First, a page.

This spring, the Ramsey County Public Works Department changed the striping on a busy segment of Maryland Avenue in St. Paul, converting the four-lane road with two traffic lanes in each direction to a three-lane road featuring one travel lane in each direction with a center left-turn lane.
It was a test to see how the new configuration put into place between Payne Avenue and Johnson Parkway would affect traffic flow — both speed and volume — along with bus delays and pedestrian safety. The segment sees between 15,700 vehicles on the east end to 18,300 vehicles on the west end each day.
Of course, those who live in the Payne-Phalen neighborhood or drive through it were asked for their opinions, and they’ve had a lot to say. More than 1,700 people shared their two cents through survey responses, e-mails and comments collected at community events that featured a Popsicle truck.
“It was a phenomenal response on such a small project,” said county spokeswoman Deborah Carter McCoy. “We don’t get this level of participation on larger projects.”
Now the question is: What happens to all that input?
The experts will take it into consideration as they try to get a feel for whether drivers and residents are in favor of the current configuration, said project manager Erin Laberee.
Missing from all that feedback was input from business owners. So this week the county sent letters to commercial property owners along Maryland and to some on Payne Avenue and Arcade Street, thoroughfares that cross Maryland, asking them to weigh in. Laberee said she wants to make sure their opinions are heard before a decision is made.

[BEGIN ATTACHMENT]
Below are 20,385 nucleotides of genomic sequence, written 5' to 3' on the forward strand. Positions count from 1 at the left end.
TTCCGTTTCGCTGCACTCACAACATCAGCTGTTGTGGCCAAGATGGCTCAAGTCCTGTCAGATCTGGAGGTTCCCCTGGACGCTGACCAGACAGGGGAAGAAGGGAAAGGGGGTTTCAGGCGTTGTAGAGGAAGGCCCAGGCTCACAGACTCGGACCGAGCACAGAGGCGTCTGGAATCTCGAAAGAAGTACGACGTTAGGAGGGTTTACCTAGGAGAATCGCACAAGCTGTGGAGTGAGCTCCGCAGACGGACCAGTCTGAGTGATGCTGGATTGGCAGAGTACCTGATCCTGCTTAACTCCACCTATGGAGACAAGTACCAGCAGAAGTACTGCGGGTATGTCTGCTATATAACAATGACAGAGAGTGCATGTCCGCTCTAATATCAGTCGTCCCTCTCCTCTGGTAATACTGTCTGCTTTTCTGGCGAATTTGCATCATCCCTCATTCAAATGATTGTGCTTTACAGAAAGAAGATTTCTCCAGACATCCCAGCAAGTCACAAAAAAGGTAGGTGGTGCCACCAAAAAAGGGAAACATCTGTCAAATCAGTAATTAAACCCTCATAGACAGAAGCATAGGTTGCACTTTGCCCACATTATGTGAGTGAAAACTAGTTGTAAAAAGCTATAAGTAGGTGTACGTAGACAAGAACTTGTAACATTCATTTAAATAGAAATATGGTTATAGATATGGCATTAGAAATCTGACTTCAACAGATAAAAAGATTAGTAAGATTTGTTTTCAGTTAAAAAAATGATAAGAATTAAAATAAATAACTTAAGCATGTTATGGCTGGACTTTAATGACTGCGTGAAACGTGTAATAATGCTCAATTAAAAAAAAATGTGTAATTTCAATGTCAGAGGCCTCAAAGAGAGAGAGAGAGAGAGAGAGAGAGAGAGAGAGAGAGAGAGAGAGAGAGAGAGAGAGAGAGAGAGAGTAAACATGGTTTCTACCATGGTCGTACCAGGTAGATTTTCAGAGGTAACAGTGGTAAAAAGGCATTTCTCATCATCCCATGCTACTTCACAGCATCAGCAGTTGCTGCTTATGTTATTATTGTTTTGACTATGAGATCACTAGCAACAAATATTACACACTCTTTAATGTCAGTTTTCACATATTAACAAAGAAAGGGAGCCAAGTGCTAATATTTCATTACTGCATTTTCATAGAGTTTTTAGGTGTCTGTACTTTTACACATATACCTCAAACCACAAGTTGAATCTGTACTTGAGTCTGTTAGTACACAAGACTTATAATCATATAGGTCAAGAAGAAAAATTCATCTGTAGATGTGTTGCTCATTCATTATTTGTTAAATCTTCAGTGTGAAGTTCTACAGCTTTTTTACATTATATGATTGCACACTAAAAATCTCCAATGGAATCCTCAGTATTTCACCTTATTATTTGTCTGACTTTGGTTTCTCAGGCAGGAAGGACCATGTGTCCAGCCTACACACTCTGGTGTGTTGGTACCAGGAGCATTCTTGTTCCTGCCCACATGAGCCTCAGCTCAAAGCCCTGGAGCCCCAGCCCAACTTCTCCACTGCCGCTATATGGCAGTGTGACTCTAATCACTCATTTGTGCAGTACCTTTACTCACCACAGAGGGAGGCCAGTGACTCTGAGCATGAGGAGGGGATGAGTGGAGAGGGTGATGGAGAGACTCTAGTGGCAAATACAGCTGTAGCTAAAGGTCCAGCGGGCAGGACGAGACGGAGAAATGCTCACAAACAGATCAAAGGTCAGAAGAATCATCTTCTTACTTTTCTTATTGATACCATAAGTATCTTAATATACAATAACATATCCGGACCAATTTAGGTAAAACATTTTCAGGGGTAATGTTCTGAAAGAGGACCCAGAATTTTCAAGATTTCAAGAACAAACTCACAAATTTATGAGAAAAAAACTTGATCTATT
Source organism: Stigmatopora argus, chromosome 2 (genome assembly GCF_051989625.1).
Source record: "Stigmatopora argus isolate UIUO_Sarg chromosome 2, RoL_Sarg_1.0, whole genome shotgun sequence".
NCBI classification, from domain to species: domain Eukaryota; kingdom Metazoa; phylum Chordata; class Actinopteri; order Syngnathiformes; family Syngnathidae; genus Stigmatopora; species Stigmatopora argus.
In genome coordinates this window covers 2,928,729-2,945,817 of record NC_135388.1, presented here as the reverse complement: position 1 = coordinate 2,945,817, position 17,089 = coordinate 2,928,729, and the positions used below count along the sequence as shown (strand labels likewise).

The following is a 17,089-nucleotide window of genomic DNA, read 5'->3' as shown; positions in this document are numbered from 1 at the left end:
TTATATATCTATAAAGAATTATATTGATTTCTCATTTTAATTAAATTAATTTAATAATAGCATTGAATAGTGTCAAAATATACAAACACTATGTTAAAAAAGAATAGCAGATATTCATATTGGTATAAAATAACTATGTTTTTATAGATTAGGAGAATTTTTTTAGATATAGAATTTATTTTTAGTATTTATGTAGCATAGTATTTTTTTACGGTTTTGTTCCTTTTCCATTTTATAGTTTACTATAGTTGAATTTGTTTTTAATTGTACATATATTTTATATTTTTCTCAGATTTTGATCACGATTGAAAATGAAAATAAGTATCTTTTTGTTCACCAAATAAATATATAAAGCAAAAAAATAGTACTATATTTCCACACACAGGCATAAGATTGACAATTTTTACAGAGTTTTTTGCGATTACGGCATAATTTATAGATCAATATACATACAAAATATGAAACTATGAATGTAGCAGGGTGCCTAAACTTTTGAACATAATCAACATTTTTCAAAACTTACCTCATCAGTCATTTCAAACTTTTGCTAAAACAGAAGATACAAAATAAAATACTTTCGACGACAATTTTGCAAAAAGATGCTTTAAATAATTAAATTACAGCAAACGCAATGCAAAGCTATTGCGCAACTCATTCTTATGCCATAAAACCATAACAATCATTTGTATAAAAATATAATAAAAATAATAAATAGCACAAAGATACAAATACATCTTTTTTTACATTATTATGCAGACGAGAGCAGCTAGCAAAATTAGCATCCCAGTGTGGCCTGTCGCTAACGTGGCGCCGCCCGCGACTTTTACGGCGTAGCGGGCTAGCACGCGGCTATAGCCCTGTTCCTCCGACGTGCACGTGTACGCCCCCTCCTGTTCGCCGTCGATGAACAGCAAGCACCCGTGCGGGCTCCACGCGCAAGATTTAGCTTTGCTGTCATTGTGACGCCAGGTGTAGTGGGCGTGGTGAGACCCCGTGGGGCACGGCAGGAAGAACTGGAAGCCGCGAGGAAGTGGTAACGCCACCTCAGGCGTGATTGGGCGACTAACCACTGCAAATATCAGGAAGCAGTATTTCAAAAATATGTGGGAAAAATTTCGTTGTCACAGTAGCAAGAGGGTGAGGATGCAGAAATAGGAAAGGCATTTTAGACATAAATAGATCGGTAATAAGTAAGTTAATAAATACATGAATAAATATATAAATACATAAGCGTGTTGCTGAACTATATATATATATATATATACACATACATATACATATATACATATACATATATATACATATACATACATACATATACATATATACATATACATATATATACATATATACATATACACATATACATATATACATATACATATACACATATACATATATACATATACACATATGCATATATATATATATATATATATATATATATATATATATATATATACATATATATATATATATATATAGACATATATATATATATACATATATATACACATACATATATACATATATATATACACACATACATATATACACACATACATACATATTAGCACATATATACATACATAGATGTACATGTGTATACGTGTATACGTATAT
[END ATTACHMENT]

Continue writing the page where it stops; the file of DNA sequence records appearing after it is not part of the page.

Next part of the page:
There had been talk about extending the test area from Payne over to Edgerton Street, but that plan has been scrapped, Laberee said. This week, however, the county will reconfigure the interchange at Arcade Street to relieve congestion. Westbound Maryland will be widened to two through lanes and the center turn lane eliminated. Once across Arcade, however, Maryland would taper back down to one through lane. “We’ve been getting westbound backups, so this is a test to see if that relieves the backups,” she said.
In May 2016, Erin Durham had just dropped off her children at a bus stop and was waved into the crosswalk at Maryland Avenue and Greenbrier Street by a motorist who had stopped in the lane nearest her. A second motorist continued driving, however, and struck and killed Durham when she stepped into the second lane.
That is what brought about testing the three-lane configuration. This is also why pedestrian medians were added at Greenbrier and Duluth streets, and left turns from Maryland to Greenbrier and Duluth streets were eliminated, Laberee said.
Laberee said there will be two community meetings this fall before the road is repaved and a permanent lane configuration is put in place.
Also in the area
Construction begins Monday at E. 7th Street and Payne Avenue. Look for traffic delays and reduced parking during the project designed to improve sight lines and pedestrian safety. East 7th Street will have one lane open each way during construction. Payne north of 7th will remain open at the outset but will see a six-week closure this fall.
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